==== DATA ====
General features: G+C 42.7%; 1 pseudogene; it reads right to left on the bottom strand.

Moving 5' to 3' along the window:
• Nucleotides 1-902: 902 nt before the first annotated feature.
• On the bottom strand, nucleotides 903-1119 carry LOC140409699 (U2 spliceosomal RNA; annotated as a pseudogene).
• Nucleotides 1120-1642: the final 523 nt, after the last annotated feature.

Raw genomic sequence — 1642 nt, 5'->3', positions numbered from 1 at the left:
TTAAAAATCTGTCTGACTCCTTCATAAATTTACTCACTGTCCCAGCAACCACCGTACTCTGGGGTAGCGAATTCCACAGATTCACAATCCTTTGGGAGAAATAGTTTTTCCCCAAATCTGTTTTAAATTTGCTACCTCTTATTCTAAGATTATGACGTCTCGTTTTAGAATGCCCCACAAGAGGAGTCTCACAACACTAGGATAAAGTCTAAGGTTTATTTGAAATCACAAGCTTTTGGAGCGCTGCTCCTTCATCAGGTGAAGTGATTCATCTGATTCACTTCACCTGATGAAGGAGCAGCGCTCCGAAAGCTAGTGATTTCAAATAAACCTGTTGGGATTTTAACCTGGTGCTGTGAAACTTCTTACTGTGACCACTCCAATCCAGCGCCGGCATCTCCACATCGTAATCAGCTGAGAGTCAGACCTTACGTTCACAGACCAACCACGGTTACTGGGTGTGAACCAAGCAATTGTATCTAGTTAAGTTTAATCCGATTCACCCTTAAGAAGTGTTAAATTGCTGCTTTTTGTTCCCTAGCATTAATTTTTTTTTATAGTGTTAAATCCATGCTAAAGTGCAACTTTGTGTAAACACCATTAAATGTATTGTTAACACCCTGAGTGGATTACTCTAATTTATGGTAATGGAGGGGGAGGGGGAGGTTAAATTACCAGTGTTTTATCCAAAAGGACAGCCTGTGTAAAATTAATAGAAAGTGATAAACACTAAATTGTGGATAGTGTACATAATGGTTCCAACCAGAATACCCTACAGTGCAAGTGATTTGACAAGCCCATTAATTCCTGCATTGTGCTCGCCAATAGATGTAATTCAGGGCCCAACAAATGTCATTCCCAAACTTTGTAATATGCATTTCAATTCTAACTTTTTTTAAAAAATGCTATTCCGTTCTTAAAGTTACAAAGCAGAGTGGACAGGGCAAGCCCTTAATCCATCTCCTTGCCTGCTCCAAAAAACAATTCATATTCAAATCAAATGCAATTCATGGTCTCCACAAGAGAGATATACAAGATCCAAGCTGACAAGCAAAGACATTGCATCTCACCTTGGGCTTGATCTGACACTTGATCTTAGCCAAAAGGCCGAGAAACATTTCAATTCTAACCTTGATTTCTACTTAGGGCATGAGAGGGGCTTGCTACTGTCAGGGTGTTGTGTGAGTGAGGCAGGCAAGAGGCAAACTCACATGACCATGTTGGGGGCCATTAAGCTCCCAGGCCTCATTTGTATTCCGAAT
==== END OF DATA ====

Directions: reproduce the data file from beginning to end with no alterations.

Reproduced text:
General features: G+C 42.7%; 1 pseudogene; it reads right to left on the bottom strand.

Moving 5' to 3' along the window:
• Nucleotides 1-902: 902 nt before the first annotated feature.
• On the bottom strand, nucleotides 903-1119 carry LOC140409699 (U2 spliceosomal RNA; annotated as a pseudogene).
• Nucleotides 1120-1642: the final 523 nt, after the last annotated feature.

Raw genomic sequence — 1642 nt, 5'->3', positions numbered from 1 at the left:
TTAAAAATCTGTCTGACTCCTTCATAAATTTACTCACTGTCCCAGCAACCACCGTACTCTGGGGTAGCGAATTCCACAGATTCACAATCCTTTGGGAGAAATAGTTTTTCCCCAAATCTGTTTTAAATTTGCTACCTCTTATTCTAAGATTATGACGTCTCGTTTTAGAATGCCCCACAAGAGGAGTCTCACAACACTAGGATAAAGTCTAAGGTTTATTTGAAATCACAAGCTTTTGGAGCGCTGCTCCTTCATCAGGTGAAGTGATTCATCTGATTCACTTCACCTGATGAAGGAGCAGCGCTCCGAAAGCTAGTGATTTCAAATAAACCTGTTGGGATTTTAACCTGGTGCTGTGAAACTTCTTACTGTGACCACTCCAATCCAGCGCCGGCATCTCCACATCGTAATCAGCTGAGAGTCAGACCTTACGTTCACAGACCAACCACGGTTACTGGGTGTGAACCAAGCAATTGTATCTAGTTAAGTTTAATCCGATTCACCCTTAAGAAGTGTTAAATTGCTGCTTTTTGTTCCCTAGCATTAATTTTTTTTTATAGTGTTAAATCCATGCTAAAGTGCAACTTTGTGTAAACACCATTAAATGTATTGTTAACACCCTGAGTGGATTACTCTAATTTATGGTAATGGAGGGGGAGGGGGAGGTTAAATTACCAGTGTTTTATCCAAAAGGACAGCCTGTGTAAAATTAATAGAAAGTGATAAACACTAAATTGTGGATAGTGTACATAATGGTTCCAACCAGAATACCCTACAGTGCAAGTGATTTGACAAGCCCATTAATTCCTGCATTGTGCTCGCCAATAGATGTAATTCAGGGCCCAACAAATGTCATTCCCAAACTTTGTAATATGCATTTCAATTCTAACTTTTTTTAAAAAATGCTATTCCGTTCTTAAAGTTACAAAGCAGAGTGGACAGGGCAAGCCCTTAATCCATCTCCTTGCCTGCTCCAAAAAACAATTCATATTCAAATCAAATGCAATTCATGGTCTCCACAAGAGAGATATACAAGATCCAAGCTGACAAGCAAAGACATTGCATCTCACCTTGGGCTTGATCTGACACTTGATCTTAGCCAAAAGGCCGAGAAACATTTCAATTCTAACCTTGATTTCTACTTAGGGCATGAGAGGGGCTTGCTACTGTCAGGGTGTTGTGTGAGTGAGGCAGGCAAGAGGCAAACTCACATGACCATGTTGGGGGCCATTAAGCTCCCAGGCCTCATTTGTATTCCGAAT